Army Major General Patrick Donahoe has finally been allowed to retire following a months-long investigation of his activities on social media. Donahoe has been cleared of any wrongdoing.

He chose to announce his retirement in the following manner.

Donahoe had a relatively large and popular Twitter following that garnered praise in some areas. In 2019, Military Times picked him as number one among the “top service members” to follow on the site. However, I’ve always felt that social media of any kind had a substantial potential downside for active military personnel because of the permanence of your comments and the way they can be misconstrued and used against you. Excuse the pun, but it’s a double-edged sword.

The controversy began to surround the two-star general after he took a stand against Fox News Tucker Carlson’s negative remarks about female soldiers. The problems started after he disagreed with comments made by the conservative Fox News commentator in March of 2021. At that time, Carlson had made controversial comments about women in the military, stating that the Biden administration was guilty of “feminizing” the DoD because of changes in uniforms.

At the time, Donahoe was commander of the Maneuver Center of Excellence at Fort Benning in Georgia, home of the Army’s infantry and armor schools. His retirement was held up after an inspector general (IG) investigation concluded that the general had “failed to display Army values and core leader competencies.” 

I remember how this started back in 2021. Carlson seemed particularly upset over Air Force plans to develop a maternity flight suit. I saw it as a practical matter, but Tucker called it a “mockery of the US military” and made the argument that as “China’s military becomes more masculine,” ours becomes “more feminine.” 

Air Force Captain  Beatrice Horne helped her service test the new maternity flight suit prototype. Image Credit: DoD

It is true that women have a different role in the Chinese People’s Liberation Army (PLA) than they do in ours. For example, females make up 15.6%  of the US Army, whereas they only comprise 4.5% of the PLA. However, the Chinese Air Force has trained several female pilots since 1951. I have no idea, however, if the Chinese Air Force offers them a maternity flight suit if the need arises.

I might take a second on a personal note and mention that I am a relatively large consumer of Fox News. It’s usually what’s playing on the TV in the background as I write here on SOFREP. But that doesn’t mean I agree with 100% of what they say. I didn’t fully understand the point Tucker was trying to make with his flight suit comment. Now…if the Air Force ordered men to wear maternity flight suits out of empathy for their female comrades, that might be a bridge too far. But that’s not what happened.

Maybe money was part of the issue (although Carlson did not mention cost). The Air Force spent over half a million dollars to create 2000 one-piece flight suits. That works out to be roughly $270 each.

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This is the tweet that got general Donahoe in hot water. I fail to see how this could be considered controversial, but it was. It is a defense and reaffirmation of our female servicemembers. A few months later, the general took to Twitter again to encourage all soldiers, per DoD policy, to be vaccinated. This ticked off former Marine and graduate student at Hillsdale College Josiah Lippincott, who wrote in response to Donahoe’s tweet, “the lockdowns, liberty restrictions, quarantines and general disruption of servicemember’s lives is a way bigger killer than the virus.”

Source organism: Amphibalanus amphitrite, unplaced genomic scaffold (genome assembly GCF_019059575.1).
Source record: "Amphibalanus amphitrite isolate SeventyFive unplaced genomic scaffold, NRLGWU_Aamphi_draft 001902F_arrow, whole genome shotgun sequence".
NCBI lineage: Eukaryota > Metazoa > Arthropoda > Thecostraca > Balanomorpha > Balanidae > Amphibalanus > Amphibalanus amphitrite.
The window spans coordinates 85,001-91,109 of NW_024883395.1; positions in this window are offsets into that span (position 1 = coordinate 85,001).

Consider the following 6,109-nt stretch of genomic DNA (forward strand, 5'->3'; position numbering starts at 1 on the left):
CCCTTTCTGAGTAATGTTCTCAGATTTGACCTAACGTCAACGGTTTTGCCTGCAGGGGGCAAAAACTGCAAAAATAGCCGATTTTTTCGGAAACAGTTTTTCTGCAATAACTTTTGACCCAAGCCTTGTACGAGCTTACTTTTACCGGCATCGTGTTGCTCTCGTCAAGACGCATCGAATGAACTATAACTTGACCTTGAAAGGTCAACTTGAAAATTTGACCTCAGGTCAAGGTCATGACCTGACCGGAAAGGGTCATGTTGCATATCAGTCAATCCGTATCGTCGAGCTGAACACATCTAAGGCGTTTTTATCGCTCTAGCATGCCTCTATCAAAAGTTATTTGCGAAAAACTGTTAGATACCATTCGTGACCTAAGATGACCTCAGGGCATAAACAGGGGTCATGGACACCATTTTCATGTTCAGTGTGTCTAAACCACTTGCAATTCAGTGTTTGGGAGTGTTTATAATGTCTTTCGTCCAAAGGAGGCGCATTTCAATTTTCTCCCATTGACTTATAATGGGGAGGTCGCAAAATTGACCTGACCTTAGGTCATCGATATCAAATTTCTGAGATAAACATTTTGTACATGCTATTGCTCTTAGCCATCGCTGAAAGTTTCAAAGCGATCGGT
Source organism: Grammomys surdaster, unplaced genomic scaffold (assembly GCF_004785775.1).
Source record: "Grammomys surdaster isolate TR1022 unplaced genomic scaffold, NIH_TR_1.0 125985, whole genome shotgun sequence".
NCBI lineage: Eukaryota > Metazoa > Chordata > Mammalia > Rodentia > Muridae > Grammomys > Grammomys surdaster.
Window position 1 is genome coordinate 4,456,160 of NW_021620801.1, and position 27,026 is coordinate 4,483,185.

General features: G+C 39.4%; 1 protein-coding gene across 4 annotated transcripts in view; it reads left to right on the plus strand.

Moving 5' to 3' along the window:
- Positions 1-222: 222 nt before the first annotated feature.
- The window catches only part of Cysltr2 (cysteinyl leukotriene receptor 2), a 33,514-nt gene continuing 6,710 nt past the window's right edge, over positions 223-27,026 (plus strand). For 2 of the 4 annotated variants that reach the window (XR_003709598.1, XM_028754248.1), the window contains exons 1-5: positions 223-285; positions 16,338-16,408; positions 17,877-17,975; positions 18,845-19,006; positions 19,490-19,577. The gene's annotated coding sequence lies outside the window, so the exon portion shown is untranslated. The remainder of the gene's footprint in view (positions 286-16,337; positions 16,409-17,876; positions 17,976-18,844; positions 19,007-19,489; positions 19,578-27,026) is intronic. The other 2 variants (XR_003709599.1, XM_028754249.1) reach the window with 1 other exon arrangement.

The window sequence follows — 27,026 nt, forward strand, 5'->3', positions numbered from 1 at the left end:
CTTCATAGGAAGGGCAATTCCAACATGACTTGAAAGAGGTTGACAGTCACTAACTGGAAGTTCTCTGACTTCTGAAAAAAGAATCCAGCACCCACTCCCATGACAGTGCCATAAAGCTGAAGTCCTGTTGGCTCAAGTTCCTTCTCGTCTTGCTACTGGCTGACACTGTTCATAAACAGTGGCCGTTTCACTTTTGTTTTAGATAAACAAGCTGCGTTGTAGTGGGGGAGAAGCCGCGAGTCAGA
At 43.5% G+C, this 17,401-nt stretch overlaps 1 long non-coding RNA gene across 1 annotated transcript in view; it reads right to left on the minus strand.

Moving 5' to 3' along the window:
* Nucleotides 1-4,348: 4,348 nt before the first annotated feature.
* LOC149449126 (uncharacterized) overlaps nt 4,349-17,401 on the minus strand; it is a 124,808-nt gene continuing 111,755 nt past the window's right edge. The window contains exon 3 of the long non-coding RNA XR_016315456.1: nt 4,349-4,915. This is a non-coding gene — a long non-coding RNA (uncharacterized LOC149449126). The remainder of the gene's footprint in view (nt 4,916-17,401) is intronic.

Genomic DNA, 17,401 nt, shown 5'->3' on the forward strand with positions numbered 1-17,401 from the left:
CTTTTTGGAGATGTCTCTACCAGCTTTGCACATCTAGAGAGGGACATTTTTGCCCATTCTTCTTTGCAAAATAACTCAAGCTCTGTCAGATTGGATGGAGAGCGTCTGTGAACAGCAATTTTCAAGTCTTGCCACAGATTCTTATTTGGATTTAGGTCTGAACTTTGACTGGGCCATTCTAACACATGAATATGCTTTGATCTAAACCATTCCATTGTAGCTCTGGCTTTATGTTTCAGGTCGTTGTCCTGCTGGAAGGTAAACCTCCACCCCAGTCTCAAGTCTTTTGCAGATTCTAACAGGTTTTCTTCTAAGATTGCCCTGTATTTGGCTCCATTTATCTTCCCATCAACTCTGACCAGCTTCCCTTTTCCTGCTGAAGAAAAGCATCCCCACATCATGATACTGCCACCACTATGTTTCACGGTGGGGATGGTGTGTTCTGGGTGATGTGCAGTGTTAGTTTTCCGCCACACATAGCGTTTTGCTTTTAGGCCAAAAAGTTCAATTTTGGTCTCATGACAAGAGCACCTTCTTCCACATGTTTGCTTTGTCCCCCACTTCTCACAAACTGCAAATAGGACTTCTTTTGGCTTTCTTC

Donahoe should have known to leave well enough alone, but he engaged Lippencott on social media. After a brief back and forth, the general ended the exchange by saying, “Hey, @Hillsdale, come get your boy.” Was that the end of it? Of course not. Lippencott appeared on Fox News Ingraham Angle, where the host called Donahoe’s tweet an example of “high-level intimidation campaigns being used at the top of our military.” 

Did the Army come to the general’s aid? No, they did not. I’m almost sure that his superiors told him in private to stay the hell off of Twitter and keep his opinions to himself. As noted above, an Inspector General investigation was initiated, and this is what they concluded that the general “exhibited poor judgment” and that his exchanges on Twitter “drew national attention for [MajorGeneral] Donahoe and did not reflect an Army culture of dignity and respect.”

Directly referencing his exchange with Mr. Lippencott, the IG wrote that it “was unwise and had the potential to bring discredit on the Army. His use of sarcasm and ‘snarky’ tweets to private citizens was in poor taste, clearly displayed poor judgment, and ran counter to Army values.”

Major General Donahoe was supposed to retire in July of 2022, but the investigation dragged that date out until last week. After that, he was utterly vindicated and told the press, “I retired honorably and without any reprimand or admonishment.” 

That’s good for him. I see his only “sin” as the fact that he engaged in a debate over a social media platform. This is widely viewed as beneath the dignity of a general officer in the United States military. But, if I may play Devil’s advocate for a second, didn’t Donahoe have the same right to free speech as the rest of us?

I’m interested to hear what you think about this case. Did general Donahoe go too far? What would you have done in his shoes?